On April 8, Cobain's body was discovered in the greenhouse above the garage at his Lake Washington Boulevard East house by VECA Electric employee Gary T. Smith, who arrived that morning to install security lighting. Smith thought Cobain was asleep until he saw blood oozing from his ear. He also found a suicide note with a pen stuck through it inside a flower pot. A Remington Model 11 20-gauge shotgun purchased for Cobain by his friend, musician Dylan Carlson, was found on Cobain's chest. It had been legally purchased by Carlson at Stan Baker's Gun Shop in Seattle. Although conductor David Woodard had built a Dreamachine for Cobain, rumors that Cobain had been using the device heavily in the days leading up to his suicide were contradicted by later reports.
Cobain did not want the gun purchased in his name because he thought the police might seize it for his own protection. The police had taken away his guns twice in the previous ten months. The King County Medical Examiner noted puncture wounds on the inside of both the right and left elbows. The shotgun was not checked for fingerprints until May 6, 1994. According to the Fingerprint Analysis Report, four latent prints were lifted, but they were not usable. The Seattle police report states that the shotgun was inverted on Cobain's chest with his left hand wrapped around the barrel.
On April 14, the Seattle Post-Intelligencer reported that Cobain was "high on heroin when he pulled the trigger". The paper reported that the toxicological tests determined that the level of morphine in Cobain's bloodstream was 1.52 milligrams per liter and that there was evidence of Valium in his blood. The report contained a quote from Randall Baselt of the Chemical Toxicological Institute, stating that Cobain's heroin level was at "a high concentration, by any account". He also stated that the strength of that dose would depend on many factors, including how habituated Cobain was to the drug.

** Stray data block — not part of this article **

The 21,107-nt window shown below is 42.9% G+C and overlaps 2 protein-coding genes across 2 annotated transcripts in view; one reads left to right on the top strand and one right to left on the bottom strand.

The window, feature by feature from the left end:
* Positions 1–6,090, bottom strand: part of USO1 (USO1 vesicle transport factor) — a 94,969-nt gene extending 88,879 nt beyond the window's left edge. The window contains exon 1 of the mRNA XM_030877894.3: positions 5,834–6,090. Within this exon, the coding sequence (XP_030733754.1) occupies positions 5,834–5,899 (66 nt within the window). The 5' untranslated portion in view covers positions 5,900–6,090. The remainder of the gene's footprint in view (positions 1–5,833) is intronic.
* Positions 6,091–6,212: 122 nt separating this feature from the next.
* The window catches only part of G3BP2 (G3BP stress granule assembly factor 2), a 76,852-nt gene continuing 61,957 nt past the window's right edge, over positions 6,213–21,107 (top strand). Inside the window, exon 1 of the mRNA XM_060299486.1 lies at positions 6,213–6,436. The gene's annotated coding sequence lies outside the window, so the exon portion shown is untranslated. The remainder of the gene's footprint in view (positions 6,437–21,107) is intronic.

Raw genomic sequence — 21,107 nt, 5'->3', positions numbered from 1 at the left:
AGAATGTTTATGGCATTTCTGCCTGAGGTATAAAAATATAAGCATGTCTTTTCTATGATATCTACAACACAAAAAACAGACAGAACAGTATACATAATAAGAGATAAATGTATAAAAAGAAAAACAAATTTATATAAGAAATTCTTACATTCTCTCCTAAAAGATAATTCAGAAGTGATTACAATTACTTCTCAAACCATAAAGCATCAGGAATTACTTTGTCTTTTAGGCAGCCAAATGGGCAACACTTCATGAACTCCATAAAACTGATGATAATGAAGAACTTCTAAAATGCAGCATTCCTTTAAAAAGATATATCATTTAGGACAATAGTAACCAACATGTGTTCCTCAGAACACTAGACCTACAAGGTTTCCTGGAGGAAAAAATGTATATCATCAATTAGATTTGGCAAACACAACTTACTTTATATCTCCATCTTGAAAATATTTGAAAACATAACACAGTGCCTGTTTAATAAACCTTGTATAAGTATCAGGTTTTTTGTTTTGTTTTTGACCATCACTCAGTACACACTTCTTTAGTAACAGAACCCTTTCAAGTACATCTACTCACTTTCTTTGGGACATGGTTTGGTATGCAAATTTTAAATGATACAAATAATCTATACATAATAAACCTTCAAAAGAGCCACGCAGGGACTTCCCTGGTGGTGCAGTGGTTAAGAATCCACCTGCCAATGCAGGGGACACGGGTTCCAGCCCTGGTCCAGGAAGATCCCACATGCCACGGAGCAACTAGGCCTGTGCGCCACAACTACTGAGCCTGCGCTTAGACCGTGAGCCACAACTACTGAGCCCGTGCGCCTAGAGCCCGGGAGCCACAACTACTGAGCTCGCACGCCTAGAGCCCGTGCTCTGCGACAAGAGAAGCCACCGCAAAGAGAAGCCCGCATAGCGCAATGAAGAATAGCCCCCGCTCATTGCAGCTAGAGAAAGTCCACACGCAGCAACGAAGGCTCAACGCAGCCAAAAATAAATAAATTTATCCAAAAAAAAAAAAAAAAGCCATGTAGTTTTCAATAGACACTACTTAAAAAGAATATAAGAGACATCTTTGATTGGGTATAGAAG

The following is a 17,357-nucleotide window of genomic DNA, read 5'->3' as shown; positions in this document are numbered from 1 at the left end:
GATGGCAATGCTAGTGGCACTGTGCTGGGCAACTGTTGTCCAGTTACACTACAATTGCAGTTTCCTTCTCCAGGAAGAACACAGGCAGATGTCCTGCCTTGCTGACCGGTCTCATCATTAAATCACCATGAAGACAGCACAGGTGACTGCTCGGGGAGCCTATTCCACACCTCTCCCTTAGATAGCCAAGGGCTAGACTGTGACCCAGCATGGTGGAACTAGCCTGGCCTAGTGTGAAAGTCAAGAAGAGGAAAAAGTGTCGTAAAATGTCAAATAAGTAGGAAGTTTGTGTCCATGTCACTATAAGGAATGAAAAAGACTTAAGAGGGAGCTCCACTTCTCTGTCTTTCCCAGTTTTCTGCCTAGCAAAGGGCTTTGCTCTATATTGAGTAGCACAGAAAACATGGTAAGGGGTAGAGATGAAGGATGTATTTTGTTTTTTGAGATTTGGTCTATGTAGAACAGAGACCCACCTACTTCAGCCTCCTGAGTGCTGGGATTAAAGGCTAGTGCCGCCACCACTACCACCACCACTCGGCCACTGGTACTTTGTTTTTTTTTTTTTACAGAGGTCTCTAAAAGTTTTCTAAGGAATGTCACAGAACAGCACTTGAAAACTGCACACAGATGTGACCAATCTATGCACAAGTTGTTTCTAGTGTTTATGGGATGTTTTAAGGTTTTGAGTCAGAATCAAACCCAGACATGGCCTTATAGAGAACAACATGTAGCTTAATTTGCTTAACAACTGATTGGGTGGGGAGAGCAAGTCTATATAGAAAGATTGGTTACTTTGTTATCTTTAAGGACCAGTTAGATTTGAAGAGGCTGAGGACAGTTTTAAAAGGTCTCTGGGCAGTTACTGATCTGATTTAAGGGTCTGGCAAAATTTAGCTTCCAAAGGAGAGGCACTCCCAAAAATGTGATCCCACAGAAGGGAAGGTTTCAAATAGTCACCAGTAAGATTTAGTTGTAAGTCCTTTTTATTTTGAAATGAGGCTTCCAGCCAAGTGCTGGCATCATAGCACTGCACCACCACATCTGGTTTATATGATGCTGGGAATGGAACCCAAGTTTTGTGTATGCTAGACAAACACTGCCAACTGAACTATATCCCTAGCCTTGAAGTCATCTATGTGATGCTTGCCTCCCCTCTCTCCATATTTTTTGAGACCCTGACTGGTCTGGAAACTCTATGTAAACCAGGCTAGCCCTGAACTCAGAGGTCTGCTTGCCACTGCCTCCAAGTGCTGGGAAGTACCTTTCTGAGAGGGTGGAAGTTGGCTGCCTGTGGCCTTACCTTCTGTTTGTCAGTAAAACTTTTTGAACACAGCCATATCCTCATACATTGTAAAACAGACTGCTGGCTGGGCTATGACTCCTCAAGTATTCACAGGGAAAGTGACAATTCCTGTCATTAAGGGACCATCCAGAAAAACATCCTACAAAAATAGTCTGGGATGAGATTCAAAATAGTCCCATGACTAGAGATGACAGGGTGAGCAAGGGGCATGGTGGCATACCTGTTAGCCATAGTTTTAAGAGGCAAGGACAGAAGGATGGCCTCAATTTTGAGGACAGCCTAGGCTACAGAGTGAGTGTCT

In March 2014, the Seattle Police Department developed four rolls of film that had been left in an evidence vault. According to Seattle police, the photographs depict the scene of Cobain's corpse more clearly than previous Polaroid images taken by the police. Detective Mike Ciesynski, a cold case investigator, was asked to look at the film because "it is 20 years later and it's a high media case". Ciesynski stated that the official cause of Cobain's death remained suicide and that the images would not be released to the public; however the images were released in 2016. According to a police spokesperson, the Seattle police department receives at least one request weekly, mostly through Twitter, to reopen the investigation. This resulted in the maintenance of the basic incident report on file.
Memorial and cremation
On April 10, 1994, a public memorial service was held at Seattle Center, where a recording of Courtney Love reading Cobain's suicide note was played. Near the end of the vigil, Love arrived, and distributed some of his clothing to fans who remained. In the following days, Love consoled and mourned with fans who came to her house.